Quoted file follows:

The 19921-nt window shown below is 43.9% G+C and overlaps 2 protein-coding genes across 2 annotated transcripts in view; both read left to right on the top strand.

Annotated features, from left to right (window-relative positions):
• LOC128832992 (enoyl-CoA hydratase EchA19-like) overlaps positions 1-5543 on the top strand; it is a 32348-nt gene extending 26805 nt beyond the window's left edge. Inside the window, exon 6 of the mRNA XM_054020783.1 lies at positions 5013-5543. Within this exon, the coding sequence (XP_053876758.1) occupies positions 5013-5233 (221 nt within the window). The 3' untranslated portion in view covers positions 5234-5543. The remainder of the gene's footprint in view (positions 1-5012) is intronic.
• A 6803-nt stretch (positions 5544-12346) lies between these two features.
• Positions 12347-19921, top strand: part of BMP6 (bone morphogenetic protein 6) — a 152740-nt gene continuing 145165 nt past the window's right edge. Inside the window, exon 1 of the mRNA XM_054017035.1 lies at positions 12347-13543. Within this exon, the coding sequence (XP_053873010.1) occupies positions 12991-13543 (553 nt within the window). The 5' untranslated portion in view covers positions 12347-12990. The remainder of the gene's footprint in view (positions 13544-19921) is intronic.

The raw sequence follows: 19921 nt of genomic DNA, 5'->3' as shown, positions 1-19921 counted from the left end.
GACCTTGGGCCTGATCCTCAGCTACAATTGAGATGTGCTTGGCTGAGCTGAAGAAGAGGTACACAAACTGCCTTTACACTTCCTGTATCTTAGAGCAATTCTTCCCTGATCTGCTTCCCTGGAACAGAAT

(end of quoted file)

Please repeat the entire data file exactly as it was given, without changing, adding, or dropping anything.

The 19921-nt window shown below is 43.9% G+C and overlaps 2 protein-coding genes across 2 annotated transcripts in view; both read left to right on the top strand.

Annotated features, from left to right (window-relative positions):
• LOC128832992 (enoyl-CoA hydratase EchA19-like) overlaps positions 1-5543 on the top strand; it is a 32348-nt gene extending 26805 nt beyond the window's left edge. Inside the window, exon 6 of the mRNA XM_054020783.1 lies at positions 5013-5543. Within this exon, the coding sequence (XP_053876758.1) occupies positions 5013-5233 (221 nt within the window). The 3' untranslated portion in view covers positions 5234-5543. The remainder of the gene's footprint in view (positions 1-5012) is intronic.
• A 6803-nt stretch (positions 5544-12346) lies between these two features.
• Positions 12347-19921, top strand: part of BMP6 (bone morphogenetic protein 6) — a 152740-nt gene continuing 145165 nt past the window's right edge. Inside the window, exon 1 of the mRNA XM_054017035.1 lies at positions 12347-13543. Within this exon, the coding sequence (XP_053873010.1) occupies positions 12991-13543 (553 nt within the window). The 5' untranslated portion in view covers positions 12347-12990. The remainder of the gene's footprint in view (positions 13544-19921) is intronic.

The raw sequence follows: 19921 nt of genomic DNA, 5'->3' as shown, positions 1-19921 counted from the left end.
GACCTTGGGCCTGATCCTCAGCTACAATTGAGATGTGCTTGGCTGAGCTGAAGAAGAGGTACACAAACTGCCTTTACACTTCCTGTATCTTAGAGCAATTCTTCCCTGATCTGCTTCCCTGGAACAGAAT